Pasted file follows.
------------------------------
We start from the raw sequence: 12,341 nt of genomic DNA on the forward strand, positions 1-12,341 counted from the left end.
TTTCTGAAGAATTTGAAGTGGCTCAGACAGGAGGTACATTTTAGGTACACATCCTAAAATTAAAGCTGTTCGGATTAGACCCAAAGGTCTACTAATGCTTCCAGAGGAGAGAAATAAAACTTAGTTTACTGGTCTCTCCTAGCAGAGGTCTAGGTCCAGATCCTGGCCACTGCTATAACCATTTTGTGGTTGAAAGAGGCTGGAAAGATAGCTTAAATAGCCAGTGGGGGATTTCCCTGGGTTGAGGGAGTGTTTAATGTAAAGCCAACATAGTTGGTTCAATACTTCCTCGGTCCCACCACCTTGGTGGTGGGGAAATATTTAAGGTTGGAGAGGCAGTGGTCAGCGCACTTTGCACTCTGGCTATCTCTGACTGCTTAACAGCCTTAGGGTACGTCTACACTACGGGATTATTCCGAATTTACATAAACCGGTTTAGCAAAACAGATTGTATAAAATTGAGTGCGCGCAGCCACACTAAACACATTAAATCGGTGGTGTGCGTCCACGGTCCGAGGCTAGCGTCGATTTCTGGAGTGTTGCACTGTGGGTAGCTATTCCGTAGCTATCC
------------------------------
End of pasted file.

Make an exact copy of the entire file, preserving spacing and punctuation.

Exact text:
We start from the raw sequence: 12,341 nt of genomic DNA on the forward strand, positions 1-12,341 counted from the left end.
TTTCTGAAGAATTTGAAGTGGCTCAGACAGGAGGTACATTTTAGGTACACATCCTAAAATTAAAGCTGTTCGGATTAGACCCAAAGGTCTACTAATGCTTCCAGAGGAGAGAAATAAAACTTAGTTTACTGGTCTCTCCTAGCAGAGGTCTAGGTCCAGATCCTGGCCACTGCTATAACCATTTTGTGGTTGAAAGAGGCTGGAAAGATAGCTTAAATAGCCAGTGGGGGATTTCCCTGGGTTGAGGGAGTGTTTAATGTAAAGCCAACATAGTTGGTTCAATACTTCCTCGGTCCCACCACCTTGGTGGTGGGGAAATATTTAAGGTTGGAGAGGCAGTGGTCAGCGCACTTTGCACTCTGGCTATCTCTGACTGCTTAACAGCCTTAGGGTACGTCTACACTACGGGATTATTCCGAATTTACATAAACCGGTTTAGCAAAACAGATTGTATAAAATTGAGTGCGCGCAGCCACACTAAACACATTAAATCGGTGGTGTGCGTCCACGGTCCGAGGCTAGCGTCGATTTCTGGAGTGTTGCACTGTGGGTAGCTATTCCGTAGCTATCC